I Hope You Know

I Hope You KnowI don’t know if it is the sweet holiday season, or the fact that I’ve been a stay-at-home-mom for almost a full year now, or if it has finally hit me how quickly my baby girl is growing up, but I’ve found myself in a sentimental state lately that I can’t seem to shake. Maybe it’s the magic in the soft glow of her face as she looks at the Christmas tree as if all her hopes lie within it. There is simply something about looking at your toddler and thinking to yourself “there is so much I want you to know”.

Our daughter is two and a half now, and she’s finally begun to realize that Daddy doesn’t have a normal daddy schedule. Its apparent that she’s her daddy’s girl through and through, and it is beginning to bother her that she isn’t able to spend time with her ‘dada’ for 14 long days. To her, I can’t imagine how long that must be (I know it’s a long time for me!). In kid time, that’s like 42,000 episodes of Mickey Mouse (how we gauge time at the present moment). Anyway, she doesn’t understand why daddy can’t come with us to the mall, or to Grandma’s house, or to story time. However, she does understand that it hurts her feelings. We have taught her to say “work” when people ask where Daddy is (before she’d say “night night”, as Ryan is on morning tower and sleeps during the day), but ‘work’ doesn’t hold the same significance as ‘home’.

If her little mind could comprehend what I’d like her to know, I’d tell her this: Daddy does all of this for us! He loves us so much that he sacrifices birthdays, holidays, weddings, and other special occasions so we can have this beautiful life together. He has made mommy’s dream come true of being able to be home with you. He’s the reason we can snuggle all morning if we want to and we don’t need to rush out of the house. He’s the reason mommy can make crafts, meals, and cookies with you. He provides anything and everything we may need.

I’d also like her to know it hasn’t come easily. I want her to know how hard Daddy works and how dangerous his job is. I want her to know how hard we fought to keep our family strong through the difficult and uncertain times. I want her to understand that our blessings come from brutally hard hours in the cold, rain, and snow.

I’m hopeful that one day she will look back on her childhood with thankfulness that mom was able to raise her. I’m certain that she’ll understand and appreciate what her dad has done to provide her with all her heart desires and more. Most of all I hope she’s watching and learning how to be a hard worker, an independent woman, a strong mother, and a grateful soul.

It is very easy to find the negatives in oilfield life and dwell on them, especially when you live it day in and day out! Often I find myself complaining about how hard it is to have him on a hitch, or how tired he is, or how exhausted I am, or how hard it is to reconnect! But then I look at my little girl and I am absolutely overwhelmed with how thankful I am that I have the opportunities that I do! More than anything, I want her to know how precious this time is! As hard as is it to have him away for two weeks, it’s incredible to have time home for two. It may not fit into the realm of societal ‘normal’, but it works for us.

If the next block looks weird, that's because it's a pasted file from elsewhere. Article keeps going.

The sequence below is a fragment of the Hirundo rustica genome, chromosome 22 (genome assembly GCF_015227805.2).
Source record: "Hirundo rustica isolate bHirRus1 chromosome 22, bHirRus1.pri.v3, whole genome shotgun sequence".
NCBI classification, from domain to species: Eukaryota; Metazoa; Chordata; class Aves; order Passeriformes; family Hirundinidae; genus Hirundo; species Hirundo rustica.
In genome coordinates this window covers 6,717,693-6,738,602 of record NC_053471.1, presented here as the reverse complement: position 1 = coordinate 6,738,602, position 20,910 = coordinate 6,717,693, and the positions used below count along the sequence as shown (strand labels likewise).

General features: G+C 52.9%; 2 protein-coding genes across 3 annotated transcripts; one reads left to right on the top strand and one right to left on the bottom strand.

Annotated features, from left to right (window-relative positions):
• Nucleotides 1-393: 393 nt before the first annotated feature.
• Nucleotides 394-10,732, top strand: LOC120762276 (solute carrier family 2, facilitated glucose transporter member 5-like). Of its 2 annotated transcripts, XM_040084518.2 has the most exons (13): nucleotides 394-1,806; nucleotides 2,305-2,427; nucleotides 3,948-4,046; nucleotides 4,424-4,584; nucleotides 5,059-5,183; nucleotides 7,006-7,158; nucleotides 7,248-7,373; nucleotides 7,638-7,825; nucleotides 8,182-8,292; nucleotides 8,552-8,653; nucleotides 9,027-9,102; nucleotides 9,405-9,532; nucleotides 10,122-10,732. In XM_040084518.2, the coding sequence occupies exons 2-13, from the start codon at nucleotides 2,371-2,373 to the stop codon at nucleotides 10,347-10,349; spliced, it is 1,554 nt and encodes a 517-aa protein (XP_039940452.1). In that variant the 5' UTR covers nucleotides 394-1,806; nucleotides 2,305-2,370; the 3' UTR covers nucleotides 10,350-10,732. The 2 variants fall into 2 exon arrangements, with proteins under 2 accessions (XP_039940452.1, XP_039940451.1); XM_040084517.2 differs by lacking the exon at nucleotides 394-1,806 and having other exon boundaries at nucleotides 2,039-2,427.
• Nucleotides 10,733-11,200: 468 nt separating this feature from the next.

So, baby girl, I want you to know that mommy loves you, and daddy loves you. I want you to know that there is always something positive in every difficult situation. I want you to know the value of a good job and being thankful. I want you to know everything we do, as your parents, is to benefit you. I want you to know that we just want you to be happy and your life to be fulfilled. We may not be like everyone else’s family. Daddy may miss some birthday parties and Christmas mornings, but he isn’t missing  because he wants to. I know it doesn’t make sense now, but one day it will. When that day comes you’ll wrap your little arms around him and know that no matter what, you are always Daddy’s girl.

About ashley

Ashley and her husband, Ryan, have been married for 4 years. They became an oilfield family in March of 2011. They live in Northeastern Pennsylvania with their 2 year old daughter, Anistyn, and two fur-children: Kora (the manic Australian Cattle Dog) and Jaxx (your typical lazy house cat). Ashley traded in her various degrees and certifications to take on her ultimate dream job of fulltime mommy and wife. When not throwing over-the-top toddler dance parties and reading the same storybook 104 times in a row she enjoys reading her own books, baking, writing, meeting new friends, trying new things, and saving every animal in need on the planet!

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